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"OCaml gives you only monomorphic methods in classes."
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Date: -- (:)
From: Jacques Garrigue <garrigue@m...>
Subject: Re: [Caml-list] "OCaml gives you only monomorphic methods in classes."
From: Jon Harrop <jon@ffconsultancy.com>
> I just read this quote and I do not understand what it means:
> 
>   "In particular, the Hindley/Milner style of type inference used in languages 
> such as OCaml or Haskell is incompatible with lots of assumptions of OO 
> languages. One incompatibility is with overloading. That's why OCaml does not 
> let you write + for both integer and floating point addition. Another 
> incompatibility is with higher order polymorphism. That's why OCaml gives you 
> only monomorphic methods in classes." - Martin Odersky
> 
> In what way must methods be monomorphic in OCaml classes?

They don't. With the restriction that the types of polymorphic
methods cannot be inferred. There is also another subtle
limitation, that object are only allowed to have regular
types. As a result, one cannot write a polymorphic map method in
ocaml, but this is possible in Java 2 or Scala.

> On Saturday 29 December 2007 06:30:48 brogoff wrote:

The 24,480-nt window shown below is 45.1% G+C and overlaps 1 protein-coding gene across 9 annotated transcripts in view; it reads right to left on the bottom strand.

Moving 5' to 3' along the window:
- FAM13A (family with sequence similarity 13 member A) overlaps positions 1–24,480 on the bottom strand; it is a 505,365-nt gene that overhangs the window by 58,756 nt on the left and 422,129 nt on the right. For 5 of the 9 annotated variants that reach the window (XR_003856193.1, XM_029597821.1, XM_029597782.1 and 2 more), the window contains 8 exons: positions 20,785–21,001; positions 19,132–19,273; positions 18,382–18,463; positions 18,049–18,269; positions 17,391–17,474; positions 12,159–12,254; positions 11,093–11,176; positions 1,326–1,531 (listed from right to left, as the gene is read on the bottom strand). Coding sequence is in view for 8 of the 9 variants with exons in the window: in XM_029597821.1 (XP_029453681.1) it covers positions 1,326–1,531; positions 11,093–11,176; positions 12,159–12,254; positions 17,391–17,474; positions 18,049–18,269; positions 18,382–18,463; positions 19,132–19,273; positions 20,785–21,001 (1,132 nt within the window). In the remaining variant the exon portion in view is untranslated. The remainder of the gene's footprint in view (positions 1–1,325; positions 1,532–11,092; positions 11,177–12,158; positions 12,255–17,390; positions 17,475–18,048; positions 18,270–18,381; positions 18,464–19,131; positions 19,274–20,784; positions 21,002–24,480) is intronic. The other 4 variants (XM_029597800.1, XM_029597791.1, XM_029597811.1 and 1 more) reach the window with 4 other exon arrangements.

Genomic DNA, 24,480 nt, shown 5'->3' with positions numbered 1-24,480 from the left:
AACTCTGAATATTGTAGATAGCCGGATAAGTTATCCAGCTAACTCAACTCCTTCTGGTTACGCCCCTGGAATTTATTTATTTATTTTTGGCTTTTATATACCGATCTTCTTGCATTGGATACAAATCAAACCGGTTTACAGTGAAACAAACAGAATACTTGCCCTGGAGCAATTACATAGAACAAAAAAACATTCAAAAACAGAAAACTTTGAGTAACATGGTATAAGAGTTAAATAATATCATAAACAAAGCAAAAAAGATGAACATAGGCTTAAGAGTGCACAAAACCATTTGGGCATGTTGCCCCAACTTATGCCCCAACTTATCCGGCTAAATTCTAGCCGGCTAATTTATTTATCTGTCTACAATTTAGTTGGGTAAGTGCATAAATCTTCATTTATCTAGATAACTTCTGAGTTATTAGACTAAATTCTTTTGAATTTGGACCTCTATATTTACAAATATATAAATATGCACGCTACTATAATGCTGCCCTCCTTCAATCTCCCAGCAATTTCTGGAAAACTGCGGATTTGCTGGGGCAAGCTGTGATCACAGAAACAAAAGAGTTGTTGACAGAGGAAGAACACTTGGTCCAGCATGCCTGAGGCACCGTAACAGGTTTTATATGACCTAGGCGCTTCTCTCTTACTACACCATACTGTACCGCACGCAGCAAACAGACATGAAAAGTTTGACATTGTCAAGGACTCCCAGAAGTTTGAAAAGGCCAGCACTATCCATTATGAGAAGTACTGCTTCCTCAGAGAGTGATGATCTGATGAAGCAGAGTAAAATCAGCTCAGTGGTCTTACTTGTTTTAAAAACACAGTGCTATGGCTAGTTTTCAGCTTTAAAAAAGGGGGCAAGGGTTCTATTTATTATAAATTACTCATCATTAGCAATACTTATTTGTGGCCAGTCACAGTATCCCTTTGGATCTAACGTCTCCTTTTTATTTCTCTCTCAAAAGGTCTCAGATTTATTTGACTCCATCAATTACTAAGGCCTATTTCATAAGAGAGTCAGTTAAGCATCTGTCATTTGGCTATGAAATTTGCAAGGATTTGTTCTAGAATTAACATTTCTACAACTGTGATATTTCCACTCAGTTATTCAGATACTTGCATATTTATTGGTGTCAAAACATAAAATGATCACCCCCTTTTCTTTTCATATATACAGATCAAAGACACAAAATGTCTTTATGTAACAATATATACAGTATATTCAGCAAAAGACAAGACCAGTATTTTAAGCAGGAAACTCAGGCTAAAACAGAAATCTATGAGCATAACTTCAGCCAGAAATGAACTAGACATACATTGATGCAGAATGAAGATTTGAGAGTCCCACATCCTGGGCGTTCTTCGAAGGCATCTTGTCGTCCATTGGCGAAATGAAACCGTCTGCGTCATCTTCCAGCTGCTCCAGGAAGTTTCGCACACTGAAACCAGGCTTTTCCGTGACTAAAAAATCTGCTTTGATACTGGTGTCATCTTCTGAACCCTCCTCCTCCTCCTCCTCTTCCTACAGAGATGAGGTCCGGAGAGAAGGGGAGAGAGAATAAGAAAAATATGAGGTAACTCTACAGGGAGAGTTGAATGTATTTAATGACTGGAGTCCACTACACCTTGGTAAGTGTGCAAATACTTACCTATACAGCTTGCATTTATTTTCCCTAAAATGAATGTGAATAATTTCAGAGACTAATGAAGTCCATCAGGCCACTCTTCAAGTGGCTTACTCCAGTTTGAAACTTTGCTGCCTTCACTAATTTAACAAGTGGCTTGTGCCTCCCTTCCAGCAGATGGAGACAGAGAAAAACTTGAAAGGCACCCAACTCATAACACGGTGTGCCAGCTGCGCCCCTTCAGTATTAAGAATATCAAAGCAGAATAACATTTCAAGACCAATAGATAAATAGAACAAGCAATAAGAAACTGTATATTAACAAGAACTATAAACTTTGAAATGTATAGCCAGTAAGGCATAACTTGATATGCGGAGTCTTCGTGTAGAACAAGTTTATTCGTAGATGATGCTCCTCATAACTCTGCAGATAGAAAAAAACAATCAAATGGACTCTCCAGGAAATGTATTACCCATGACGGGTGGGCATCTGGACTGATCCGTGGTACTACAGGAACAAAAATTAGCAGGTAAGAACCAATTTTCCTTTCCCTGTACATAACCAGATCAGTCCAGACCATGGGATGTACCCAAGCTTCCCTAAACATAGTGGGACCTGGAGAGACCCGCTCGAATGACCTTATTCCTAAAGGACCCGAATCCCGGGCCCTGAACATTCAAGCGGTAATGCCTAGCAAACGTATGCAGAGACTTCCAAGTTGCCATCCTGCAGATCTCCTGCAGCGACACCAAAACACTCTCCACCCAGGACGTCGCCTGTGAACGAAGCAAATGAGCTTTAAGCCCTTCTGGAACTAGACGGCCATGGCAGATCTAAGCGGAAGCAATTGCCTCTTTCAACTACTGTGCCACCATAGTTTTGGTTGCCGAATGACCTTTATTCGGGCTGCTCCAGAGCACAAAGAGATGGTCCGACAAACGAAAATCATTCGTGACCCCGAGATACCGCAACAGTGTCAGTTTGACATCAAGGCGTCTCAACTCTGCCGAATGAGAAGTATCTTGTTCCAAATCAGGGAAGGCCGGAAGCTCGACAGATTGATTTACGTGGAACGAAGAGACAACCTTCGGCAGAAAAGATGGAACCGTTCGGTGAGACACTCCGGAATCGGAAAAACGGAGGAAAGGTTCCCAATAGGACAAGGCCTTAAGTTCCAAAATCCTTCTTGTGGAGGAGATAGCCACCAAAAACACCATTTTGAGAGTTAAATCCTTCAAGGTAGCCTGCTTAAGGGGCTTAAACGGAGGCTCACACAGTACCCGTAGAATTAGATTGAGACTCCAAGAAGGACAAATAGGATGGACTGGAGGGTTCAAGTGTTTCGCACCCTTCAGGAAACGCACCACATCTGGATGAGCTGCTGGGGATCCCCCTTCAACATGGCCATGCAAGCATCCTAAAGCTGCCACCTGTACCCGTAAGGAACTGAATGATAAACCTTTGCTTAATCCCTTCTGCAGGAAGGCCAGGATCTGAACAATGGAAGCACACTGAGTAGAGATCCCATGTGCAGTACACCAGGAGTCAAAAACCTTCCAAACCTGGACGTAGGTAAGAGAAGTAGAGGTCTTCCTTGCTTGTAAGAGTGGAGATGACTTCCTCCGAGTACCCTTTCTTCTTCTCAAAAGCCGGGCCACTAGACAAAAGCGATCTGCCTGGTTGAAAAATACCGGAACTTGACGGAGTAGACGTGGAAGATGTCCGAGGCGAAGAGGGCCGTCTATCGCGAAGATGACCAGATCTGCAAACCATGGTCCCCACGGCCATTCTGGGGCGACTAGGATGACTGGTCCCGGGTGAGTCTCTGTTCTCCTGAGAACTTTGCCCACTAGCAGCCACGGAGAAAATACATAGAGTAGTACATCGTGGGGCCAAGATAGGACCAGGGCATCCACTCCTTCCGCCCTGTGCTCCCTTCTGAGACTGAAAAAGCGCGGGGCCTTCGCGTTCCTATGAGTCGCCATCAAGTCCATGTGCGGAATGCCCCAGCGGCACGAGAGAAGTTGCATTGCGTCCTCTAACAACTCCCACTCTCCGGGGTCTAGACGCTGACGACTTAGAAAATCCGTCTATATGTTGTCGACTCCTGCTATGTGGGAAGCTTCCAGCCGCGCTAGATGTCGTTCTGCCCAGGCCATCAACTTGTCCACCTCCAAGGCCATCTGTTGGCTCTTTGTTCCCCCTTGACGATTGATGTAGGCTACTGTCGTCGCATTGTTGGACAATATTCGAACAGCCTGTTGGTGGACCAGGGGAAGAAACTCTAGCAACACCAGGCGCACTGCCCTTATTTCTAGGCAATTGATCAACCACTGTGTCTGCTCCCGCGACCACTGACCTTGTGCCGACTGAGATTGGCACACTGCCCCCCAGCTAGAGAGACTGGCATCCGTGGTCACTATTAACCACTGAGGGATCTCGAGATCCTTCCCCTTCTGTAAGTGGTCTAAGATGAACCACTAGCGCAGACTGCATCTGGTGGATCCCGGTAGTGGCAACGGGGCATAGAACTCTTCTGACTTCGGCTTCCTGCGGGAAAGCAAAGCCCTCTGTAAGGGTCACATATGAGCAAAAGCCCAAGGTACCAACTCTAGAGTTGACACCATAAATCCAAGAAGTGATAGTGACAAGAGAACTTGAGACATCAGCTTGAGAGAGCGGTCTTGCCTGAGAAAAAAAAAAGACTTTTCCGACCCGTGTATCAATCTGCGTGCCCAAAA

> > What's the date that quote was made?
> 
> Yesterday, by the professor heading the group at Lausanne who are developing 
> one of the most widely touted modern statically-typed functional programming 
> languages (Scala).
> 
> > It was probably made before polymorphic methods were added to OCaml from
> > OLabl. 
> 
> Looks like polymorphic methods have been in OCaml for 5 years now:
> 
> http://caml.inria.fr/pub/ml-archives/caml-list/2002/07/0efd71474f4d41a39e4250aeddcf08e5.en.html

Actually, this is now close to 10 years if you include the OLabl
distribution... The original paper on adding semi-implicit first-class
polymorphism to HM was published in 1997.

I'm quite sure that Martin Odersky is aware of this. I would rather
interpret his quote as meaning that you have to extend HM in a
non-trivial way to allow this. He was co-author of two papers
about extending HM with first-class polymorphism ("putting type
annotations to work") and OO (the HM(X) framework), a long time
ago too. All these extensions (including the one used in ocaml) have
drawbacks, in particular they are either verbose or have bad error
messages, or both...

Anyway, you should not underestimate his contribution to this area of
work.

> This is really ossifying my impression that the Scala developers (let alone 
> the community) are not aware of the current state-of-the-art in statically 
> typed functional programming languages despite the fact that their sole 
> purpose is to improve upon them.
> 
> Unfortunately, this is rubbing off on the Scala community who keep publishing 
> articles making silly claims like "Scala is the first impure functional 
> programming language".

This is maybe not fully correct, but at least one can say that Scala
is "the most impure of functional languages" :-)

Cheers,

Jacques Garrigue